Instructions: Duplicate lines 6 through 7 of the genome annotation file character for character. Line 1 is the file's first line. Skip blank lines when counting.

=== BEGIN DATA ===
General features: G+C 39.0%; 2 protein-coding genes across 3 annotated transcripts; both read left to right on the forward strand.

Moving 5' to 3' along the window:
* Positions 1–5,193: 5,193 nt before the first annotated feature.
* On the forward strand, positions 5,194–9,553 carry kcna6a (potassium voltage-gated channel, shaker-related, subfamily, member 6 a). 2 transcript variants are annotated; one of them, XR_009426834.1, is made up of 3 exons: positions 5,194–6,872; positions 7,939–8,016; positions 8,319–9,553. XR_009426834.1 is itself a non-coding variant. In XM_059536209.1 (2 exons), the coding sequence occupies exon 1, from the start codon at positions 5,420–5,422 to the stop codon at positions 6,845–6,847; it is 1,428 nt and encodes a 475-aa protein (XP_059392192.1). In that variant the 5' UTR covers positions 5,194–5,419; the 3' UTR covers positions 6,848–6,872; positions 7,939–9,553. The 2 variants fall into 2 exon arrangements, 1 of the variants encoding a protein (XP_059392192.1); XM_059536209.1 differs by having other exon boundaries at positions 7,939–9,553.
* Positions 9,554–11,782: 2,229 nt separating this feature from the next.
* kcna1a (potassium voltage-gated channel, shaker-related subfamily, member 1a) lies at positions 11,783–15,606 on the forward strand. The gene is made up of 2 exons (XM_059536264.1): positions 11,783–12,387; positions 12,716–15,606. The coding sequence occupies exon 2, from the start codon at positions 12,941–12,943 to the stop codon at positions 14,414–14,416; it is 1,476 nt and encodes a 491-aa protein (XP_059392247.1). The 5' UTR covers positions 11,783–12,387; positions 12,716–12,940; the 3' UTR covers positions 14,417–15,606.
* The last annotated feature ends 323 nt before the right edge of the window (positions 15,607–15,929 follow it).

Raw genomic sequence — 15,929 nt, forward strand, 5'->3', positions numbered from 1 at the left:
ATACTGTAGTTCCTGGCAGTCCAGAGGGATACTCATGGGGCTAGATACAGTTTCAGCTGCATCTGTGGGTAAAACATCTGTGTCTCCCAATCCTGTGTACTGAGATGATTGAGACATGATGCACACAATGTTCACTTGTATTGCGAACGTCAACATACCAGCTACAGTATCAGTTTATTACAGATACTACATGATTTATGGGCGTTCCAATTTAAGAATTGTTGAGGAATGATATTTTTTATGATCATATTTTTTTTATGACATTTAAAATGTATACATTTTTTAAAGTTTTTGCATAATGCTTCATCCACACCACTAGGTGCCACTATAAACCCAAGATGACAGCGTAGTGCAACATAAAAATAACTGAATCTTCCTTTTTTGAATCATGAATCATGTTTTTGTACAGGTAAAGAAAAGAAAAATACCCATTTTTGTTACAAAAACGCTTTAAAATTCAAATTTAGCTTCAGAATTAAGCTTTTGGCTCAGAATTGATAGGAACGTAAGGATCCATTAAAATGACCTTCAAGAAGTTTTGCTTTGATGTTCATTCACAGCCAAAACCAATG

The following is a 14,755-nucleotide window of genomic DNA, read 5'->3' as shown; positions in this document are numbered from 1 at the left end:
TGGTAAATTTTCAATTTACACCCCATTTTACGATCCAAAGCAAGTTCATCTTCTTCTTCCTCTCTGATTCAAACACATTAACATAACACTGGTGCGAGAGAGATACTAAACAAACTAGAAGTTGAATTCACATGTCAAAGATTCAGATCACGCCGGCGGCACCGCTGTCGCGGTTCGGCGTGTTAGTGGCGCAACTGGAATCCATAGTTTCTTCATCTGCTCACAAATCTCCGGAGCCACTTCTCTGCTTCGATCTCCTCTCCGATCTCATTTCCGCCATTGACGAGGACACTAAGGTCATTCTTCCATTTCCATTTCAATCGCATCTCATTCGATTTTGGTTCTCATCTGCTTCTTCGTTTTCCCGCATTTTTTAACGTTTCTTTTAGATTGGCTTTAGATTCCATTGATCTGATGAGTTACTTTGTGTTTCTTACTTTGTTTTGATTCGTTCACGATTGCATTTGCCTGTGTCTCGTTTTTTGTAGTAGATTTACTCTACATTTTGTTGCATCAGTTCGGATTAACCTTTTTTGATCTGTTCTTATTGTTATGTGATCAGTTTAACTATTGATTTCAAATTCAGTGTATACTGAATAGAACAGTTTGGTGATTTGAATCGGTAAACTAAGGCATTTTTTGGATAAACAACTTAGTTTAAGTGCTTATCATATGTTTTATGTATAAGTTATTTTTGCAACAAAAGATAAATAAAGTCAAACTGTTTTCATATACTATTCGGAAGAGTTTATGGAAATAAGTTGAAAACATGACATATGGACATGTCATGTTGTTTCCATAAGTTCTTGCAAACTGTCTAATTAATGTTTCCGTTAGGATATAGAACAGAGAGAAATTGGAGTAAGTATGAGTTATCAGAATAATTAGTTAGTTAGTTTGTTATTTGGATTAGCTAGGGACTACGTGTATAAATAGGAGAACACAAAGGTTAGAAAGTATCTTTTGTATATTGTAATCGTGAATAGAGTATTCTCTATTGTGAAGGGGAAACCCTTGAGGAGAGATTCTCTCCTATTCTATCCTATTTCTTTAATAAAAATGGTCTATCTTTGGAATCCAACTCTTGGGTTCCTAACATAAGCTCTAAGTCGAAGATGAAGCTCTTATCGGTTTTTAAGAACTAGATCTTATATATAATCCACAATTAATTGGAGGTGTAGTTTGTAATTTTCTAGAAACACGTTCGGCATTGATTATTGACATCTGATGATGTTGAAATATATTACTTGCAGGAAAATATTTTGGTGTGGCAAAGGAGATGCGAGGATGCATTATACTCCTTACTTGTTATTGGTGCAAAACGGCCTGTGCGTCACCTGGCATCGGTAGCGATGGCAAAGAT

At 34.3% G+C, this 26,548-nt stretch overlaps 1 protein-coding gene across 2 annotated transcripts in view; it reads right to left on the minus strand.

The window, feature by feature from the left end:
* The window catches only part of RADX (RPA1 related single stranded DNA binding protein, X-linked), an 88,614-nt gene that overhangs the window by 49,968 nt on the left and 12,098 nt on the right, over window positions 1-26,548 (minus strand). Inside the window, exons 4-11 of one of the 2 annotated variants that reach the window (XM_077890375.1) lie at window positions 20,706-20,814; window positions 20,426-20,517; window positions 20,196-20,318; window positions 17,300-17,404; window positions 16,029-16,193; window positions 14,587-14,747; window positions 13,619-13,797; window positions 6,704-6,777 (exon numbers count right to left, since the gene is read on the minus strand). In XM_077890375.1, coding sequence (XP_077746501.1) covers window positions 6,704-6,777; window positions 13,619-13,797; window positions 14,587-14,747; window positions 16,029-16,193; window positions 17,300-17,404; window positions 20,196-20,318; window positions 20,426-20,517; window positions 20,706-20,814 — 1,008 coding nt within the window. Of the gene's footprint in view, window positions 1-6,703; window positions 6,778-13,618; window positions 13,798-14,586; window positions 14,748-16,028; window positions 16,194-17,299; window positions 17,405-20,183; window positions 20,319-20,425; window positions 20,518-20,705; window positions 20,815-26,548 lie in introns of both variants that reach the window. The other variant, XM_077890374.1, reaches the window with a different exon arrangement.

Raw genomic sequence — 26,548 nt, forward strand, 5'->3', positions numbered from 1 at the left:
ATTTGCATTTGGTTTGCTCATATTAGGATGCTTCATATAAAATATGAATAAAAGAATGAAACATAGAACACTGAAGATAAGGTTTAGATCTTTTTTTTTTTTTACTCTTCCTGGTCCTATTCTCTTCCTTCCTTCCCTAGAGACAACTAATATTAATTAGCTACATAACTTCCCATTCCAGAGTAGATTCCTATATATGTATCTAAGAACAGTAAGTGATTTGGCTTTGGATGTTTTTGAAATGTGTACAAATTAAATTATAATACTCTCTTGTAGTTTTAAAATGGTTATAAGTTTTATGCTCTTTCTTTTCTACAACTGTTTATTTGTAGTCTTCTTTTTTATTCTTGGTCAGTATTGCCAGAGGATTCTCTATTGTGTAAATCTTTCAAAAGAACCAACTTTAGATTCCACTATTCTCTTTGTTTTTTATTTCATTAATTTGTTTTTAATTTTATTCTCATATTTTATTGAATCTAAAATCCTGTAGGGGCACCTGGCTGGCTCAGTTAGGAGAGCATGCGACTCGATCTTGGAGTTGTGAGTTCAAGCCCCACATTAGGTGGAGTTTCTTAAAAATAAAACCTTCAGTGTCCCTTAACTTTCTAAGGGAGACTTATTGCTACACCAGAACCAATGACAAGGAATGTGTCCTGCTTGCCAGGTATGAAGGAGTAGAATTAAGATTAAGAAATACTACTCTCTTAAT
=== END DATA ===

* kcna1a (potassium voltage-gated channel, shaker-related subfamily, member 1a) lies at positions 11,783–15,606 on the forward strand. The gene is made up of 2 exons (XM_059536264.1): positions 11,783–12,387; positions 12,716–15,606. The coding sequence occupies exon 2, from the start codon at positions 12,941–12,943 to the stop codon at positions 14,414–14,416; it is 1,476 nt and encodes a 491-aa protein (XP_059392247.1). The 5' UTR covers positions 11,783–12,387; positions 12,716–12,940; the 3' UTR covers positions 14,417–15,606.
* The last annotated feature ends 323 nt before the right edge of the window (positions 15,607–15,929 follow it).